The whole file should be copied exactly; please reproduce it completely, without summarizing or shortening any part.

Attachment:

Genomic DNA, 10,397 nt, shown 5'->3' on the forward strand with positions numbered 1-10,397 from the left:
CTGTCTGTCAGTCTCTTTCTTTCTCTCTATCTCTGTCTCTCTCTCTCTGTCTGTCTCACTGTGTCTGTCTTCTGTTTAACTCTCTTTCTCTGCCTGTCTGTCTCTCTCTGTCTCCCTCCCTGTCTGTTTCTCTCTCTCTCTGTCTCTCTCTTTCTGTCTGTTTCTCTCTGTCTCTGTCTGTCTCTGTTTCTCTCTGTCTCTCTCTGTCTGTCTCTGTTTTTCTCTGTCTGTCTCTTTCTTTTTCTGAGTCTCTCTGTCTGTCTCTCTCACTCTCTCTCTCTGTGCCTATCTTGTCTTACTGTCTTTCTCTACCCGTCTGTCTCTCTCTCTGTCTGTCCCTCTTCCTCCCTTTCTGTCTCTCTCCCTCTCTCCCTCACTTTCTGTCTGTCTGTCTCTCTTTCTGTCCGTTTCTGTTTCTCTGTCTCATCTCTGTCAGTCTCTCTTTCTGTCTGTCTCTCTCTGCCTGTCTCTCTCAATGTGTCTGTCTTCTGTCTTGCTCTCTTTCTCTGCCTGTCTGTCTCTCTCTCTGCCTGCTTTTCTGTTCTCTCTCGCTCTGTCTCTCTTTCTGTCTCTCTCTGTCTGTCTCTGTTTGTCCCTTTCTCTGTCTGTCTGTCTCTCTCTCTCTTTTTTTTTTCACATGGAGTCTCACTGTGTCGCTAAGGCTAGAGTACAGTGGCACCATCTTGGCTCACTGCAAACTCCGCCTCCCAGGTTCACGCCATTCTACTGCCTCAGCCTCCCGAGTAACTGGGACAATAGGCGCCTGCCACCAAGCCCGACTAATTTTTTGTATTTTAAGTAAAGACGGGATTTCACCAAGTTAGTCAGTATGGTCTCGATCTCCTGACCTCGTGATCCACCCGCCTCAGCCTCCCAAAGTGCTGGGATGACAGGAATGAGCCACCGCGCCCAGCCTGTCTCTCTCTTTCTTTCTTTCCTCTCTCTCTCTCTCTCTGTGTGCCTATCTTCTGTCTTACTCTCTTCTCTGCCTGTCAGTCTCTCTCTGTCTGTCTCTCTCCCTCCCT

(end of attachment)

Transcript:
Genomic DNA, 10,397 nt, shown 5'->3' on the forward strand with positions numbered 1-10,397 from the left:
CTGTCTGTCAGTCTCTTTCTTTCTCTCTATCTCTGTCTCTCTCTCTCTGTCTGTCTCACTGTGTCTGTCTTCTGTTTAACTCTCTTTCTCTGCCTGTCTGTCTCTCTCTGTCTCCCTCCCTGTCTGTTTCTCTCTCTCTCTGTCTCTCTCTTTCTGTCTGTTTCTCTCTGTCTCTGTCTGTCTCTGTTTCTCTCTGTCTCTCTCTGTCTGTCTCTGTTTTTCTCTGTCTGTCTCTTTCTTTTTCTGAGTCTCTCTGTCTGTCTCTCTCACTCTCTCTCTCTGTGCCTATCTTGTCTTACTGTCTTTCTCTACCCGTCTGTCTCTCTCTCTGTCTGTCCCTCTTCCTCCCTTTCTGTCTCTCTCCCTCTCTCCCTCACTTTCTGTCTGTCTGTCTCTCTTTCTGTCCGTTTCTGTTTCTCTGTCTCATCTCTGTCAGTCTCTCTTTCTGTCTGTCTCTCTCTGCCTGTCTCTCTCAATGTGTCTGTCTTCTGTCTTGCTCTCTTTCTCTGCCTGTCTGTCTCTCTCTCTGCCTGCTTTTCTGTTCTCTCTCGCTCTGTCTCTCTTTCTGTCTCTCTCTGTCTGTCTCTGTTTGTCCCTTTCTCTGTCTGTCTGTCTCTCTCTCTCTTTTTTTTTTCACATGGAGTCTCACTGTGTCGCTAAGGCTAGAGTACAGTGGCACCATCTTGGCTCACTGCAAACTCCGCCTCCCAGGTTCACGCCATTCTACTGCCTCAGCCTCCCGAGTAACTGGGACAATAGGCGCCTGCCACCAAGCCCGACTAATTTTTTGTATTTTAAGTAAAGACGGGATTTCACCAAGTTAGTCAGTATGGTCTCGATCTCCTGACCTCGTGATCCACCCGCCTCAGCCTCCCAAAGTGCTGGGATGACAGGAATGAGCCACCGCGCCCAGCCTGTCTCTCTCTTTCTTTCTTTCCTCTCTCTCTCTCTCTCTGTGTGCCTATCTTCTGTCTTACTCTCTTCTCTGCCTGTCAGTCTCTCTCTGTCTGTCTCTCTCCCTCCCT